When I was teaching fifth grade, we took an annual, end of the year trip to Caumsett State Park on Llyod’s Neck in Huntington, New York. We would leave on a Friday and return on Sunday. Most years we were taking about 80 students.
The weekend involved the students in a variety of environmental lessons from shoreline ecology to survival skills to field data collecting.
But one of my favorites was the “night walk”!
It is normal for children to have a fear of the dark. This particular activity was developed to help kids overcome that fear and encourage an awareness and appreciation for night life in the woods.
The lesson began with a lesson on our eyesight and how our eyes would adjust to the darkness and we would SEE at night. Yup, we carried no flashlights. Then we introduced students to the animals we might see or hear. Those nocturnal animals might be a hooting owl, a raccoon screeching in a fight or deer bedding down for the night. The challenge before the walk was over was the “solo walk”. The leader would walk 20-30 feet down the path and students would walk alone in the silent darkness. A real challenge but very memorable.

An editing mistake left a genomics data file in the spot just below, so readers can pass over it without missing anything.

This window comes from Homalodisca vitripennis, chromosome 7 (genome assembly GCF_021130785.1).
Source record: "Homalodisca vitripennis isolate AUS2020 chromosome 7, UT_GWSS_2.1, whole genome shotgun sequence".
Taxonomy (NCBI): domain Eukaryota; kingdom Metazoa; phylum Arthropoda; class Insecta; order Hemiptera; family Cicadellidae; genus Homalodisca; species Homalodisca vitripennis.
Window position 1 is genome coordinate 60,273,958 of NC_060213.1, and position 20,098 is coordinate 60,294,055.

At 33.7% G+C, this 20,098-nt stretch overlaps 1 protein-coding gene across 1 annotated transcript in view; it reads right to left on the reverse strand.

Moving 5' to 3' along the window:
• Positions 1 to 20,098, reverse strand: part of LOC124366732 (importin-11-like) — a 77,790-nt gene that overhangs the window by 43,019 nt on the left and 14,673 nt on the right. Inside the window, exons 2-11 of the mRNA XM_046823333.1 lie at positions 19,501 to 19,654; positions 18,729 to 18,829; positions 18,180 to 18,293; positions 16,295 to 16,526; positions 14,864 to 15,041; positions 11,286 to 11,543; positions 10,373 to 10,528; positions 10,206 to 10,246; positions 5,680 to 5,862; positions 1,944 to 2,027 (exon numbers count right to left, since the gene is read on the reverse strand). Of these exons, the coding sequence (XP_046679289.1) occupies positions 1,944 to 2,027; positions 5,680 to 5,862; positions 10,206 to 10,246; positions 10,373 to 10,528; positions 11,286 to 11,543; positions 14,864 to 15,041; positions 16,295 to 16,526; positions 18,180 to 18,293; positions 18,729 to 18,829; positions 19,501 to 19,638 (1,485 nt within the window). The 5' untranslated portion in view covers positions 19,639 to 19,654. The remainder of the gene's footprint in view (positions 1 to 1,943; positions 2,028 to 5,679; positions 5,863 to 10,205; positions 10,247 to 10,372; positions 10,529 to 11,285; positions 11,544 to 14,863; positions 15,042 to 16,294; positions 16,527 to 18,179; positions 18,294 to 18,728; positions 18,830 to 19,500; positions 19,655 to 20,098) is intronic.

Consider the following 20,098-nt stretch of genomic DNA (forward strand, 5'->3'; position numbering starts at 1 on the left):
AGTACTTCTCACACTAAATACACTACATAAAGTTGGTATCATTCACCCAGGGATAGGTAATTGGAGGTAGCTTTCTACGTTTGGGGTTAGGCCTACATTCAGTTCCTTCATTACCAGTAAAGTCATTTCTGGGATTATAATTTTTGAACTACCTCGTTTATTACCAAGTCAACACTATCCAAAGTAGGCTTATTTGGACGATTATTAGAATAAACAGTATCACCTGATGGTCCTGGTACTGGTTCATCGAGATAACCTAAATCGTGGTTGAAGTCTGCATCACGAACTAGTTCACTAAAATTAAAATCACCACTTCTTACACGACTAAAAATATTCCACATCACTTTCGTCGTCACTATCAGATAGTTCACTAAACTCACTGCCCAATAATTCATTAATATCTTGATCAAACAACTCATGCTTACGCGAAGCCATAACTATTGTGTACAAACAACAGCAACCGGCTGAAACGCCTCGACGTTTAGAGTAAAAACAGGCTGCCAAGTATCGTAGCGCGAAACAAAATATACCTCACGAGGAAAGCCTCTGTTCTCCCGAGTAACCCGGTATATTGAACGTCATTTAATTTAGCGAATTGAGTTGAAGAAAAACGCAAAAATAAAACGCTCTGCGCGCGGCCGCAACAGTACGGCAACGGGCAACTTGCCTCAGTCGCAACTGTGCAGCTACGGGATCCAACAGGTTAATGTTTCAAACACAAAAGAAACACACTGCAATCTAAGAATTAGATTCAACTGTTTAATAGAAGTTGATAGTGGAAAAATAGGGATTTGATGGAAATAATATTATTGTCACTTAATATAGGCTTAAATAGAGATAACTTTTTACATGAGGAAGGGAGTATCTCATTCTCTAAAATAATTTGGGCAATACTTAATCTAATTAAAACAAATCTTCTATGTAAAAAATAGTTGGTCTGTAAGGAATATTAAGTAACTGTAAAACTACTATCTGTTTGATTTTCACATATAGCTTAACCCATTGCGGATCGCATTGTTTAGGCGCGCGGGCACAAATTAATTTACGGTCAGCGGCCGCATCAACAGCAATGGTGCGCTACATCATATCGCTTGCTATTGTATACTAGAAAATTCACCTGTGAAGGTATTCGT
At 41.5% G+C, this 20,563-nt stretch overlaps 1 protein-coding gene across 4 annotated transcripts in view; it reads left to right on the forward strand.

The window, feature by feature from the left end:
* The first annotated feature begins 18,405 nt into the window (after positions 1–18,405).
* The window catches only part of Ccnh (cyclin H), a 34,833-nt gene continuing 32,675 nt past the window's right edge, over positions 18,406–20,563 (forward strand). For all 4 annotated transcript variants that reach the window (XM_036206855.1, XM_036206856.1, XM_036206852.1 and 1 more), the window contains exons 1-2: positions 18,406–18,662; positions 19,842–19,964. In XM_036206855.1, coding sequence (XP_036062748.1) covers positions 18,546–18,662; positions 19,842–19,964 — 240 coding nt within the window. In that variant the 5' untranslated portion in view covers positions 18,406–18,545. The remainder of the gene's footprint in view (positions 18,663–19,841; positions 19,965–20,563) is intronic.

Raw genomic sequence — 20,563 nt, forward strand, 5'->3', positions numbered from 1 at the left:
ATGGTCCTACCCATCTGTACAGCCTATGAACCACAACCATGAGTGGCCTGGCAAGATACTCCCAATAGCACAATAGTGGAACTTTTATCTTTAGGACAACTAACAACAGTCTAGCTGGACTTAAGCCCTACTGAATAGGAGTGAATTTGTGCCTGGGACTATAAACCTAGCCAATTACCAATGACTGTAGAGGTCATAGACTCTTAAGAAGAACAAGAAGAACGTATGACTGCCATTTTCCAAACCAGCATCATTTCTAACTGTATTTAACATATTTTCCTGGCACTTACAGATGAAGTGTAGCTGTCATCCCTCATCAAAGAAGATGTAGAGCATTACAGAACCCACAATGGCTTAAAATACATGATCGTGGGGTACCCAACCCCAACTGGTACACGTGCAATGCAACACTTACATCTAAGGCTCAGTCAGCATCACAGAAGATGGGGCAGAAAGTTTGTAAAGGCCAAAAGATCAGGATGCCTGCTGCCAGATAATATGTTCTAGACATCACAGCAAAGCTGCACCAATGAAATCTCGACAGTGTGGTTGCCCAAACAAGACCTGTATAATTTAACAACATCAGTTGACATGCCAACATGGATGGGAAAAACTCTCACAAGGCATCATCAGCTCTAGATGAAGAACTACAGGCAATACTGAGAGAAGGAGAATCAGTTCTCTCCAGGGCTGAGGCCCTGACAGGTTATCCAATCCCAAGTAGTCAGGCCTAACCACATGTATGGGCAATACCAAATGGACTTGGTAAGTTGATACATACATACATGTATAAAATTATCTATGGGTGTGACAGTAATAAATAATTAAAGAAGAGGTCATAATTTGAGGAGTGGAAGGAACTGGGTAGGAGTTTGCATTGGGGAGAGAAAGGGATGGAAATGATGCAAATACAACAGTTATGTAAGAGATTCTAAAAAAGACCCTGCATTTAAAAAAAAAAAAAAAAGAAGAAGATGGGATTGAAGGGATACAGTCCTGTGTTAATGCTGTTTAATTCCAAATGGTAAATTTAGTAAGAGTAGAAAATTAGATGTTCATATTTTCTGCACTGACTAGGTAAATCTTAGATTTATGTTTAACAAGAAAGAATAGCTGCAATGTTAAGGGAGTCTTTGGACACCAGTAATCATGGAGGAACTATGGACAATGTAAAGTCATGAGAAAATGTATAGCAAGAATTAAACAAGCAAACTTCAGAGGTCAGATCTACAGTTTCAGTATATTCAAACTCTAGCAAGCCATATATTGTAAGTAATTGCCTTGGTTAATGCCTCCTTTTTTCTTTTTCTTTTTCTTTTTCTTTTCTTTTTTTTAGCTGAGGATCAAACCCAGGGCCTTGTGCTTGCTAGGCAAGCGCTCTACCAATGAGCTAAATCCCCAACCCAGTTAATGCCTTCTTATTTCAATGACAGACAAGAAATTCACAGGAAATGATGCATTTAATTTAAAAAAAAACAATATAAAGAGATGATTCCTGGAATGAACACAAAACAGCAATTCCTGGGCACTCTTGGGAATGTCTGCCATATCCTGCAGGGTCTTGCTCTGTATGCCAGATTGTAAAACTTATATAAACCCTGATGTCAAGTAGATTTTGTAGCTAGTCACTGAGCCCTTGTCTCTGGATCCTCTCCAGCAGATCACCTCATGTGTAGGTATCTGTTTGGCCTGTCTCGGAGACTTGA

The real highlight of this solo walk was when we met at the end and we were all together. The leaders would hand out Wintergreen mouthmints and if we all chomped on them with our mouths open the chemical reaction between the friction of biting and the Wintergreen would literally spark in your month and all these students would stand around looking at each other. It was the highlight of the entire weekend.
A great lesson learned in the out of doors.